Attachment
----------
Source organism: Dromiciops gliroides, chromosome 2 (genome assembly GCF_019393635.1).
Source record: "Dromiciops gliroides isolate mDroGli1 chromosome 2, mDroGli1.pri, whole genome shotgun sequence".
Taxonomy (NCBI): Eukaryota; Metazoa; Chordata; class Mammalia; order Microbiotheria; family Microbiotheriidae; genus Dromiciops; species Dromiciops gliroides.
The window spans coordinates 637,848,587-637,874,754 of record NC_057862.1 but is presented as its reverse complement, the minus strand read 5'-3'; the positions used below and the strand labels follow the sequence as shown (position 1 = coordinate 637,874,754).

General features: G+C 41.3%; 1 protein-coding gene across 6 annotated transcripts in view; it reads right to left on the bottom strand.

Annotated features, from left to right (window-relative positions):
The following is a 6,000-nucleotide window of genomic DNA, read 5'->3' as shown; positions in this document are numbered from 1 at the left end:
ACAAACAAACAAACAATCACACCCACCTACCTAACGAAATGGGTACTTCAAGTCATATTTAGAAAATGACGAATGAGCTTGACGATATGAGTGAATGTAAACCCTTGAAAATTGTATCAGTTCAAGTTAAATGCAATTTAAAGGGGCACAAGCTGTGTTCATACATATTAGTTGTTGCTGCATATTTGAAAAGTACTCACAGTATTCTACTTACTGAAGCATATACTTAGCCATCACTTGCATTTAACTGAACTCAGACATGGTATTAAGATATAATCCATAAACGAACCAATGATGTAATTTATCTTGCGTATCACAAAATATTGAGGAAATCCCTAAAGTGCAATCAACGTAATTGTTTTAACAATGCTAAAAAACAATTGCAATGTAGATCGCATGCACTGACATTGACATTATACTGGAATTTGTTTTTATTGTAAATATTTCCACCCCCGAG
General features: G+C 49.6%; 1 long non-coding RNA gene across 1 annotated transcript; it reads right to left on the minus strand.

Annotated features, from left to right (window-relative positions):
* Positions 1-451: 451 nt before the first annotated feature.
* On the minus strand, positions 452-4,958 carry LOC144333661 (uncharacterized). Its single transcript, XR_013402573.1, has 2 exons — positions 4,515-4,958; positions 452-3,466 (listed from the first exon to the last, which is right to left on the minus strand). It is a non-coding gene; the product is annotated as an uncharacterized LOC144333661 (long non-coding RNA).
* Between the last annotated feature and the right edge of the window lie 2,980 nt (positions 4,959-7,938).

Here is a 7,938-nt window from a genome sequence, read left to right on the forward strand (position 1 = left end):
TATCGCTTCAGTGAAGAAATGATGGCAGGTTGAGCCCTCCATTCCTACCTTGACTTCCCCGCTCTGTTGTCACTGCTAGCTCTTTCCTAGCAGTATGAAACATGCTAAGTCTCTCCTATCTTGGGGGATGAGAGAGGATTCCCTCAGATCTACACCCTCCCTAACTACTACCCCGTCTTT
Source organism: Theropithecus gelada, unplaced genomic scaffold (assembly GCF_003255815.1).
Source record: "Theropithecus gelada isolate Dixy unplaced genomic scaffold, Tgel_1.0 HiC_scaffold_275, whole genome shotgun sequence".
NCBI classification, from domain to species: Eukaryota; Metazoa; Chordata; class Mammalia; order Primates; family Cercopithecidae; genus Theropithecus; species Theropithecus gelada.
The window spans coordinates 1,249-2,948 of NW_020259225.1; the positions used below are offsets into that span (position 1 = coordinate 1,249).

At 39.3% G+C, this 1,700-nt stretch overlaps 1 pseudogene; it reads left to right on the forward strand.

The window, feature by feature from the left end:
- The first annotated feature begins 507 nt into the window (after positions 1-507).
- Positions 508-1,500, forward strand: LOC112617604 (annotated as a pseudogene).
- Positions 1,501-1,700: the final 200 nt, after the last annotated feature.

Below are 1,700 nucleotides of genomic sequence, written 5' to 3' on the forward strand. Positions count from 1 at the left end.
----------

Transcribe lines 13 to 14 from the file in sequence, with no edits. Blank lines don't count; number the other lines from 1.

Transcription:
* Between the last annotated feature and the right edge of the window lie 2,980 nt (positions 4,959-7,938).

Here is a 7,938-nt window from a genome sequence, read left to right on the forward strand (position 1 = left end):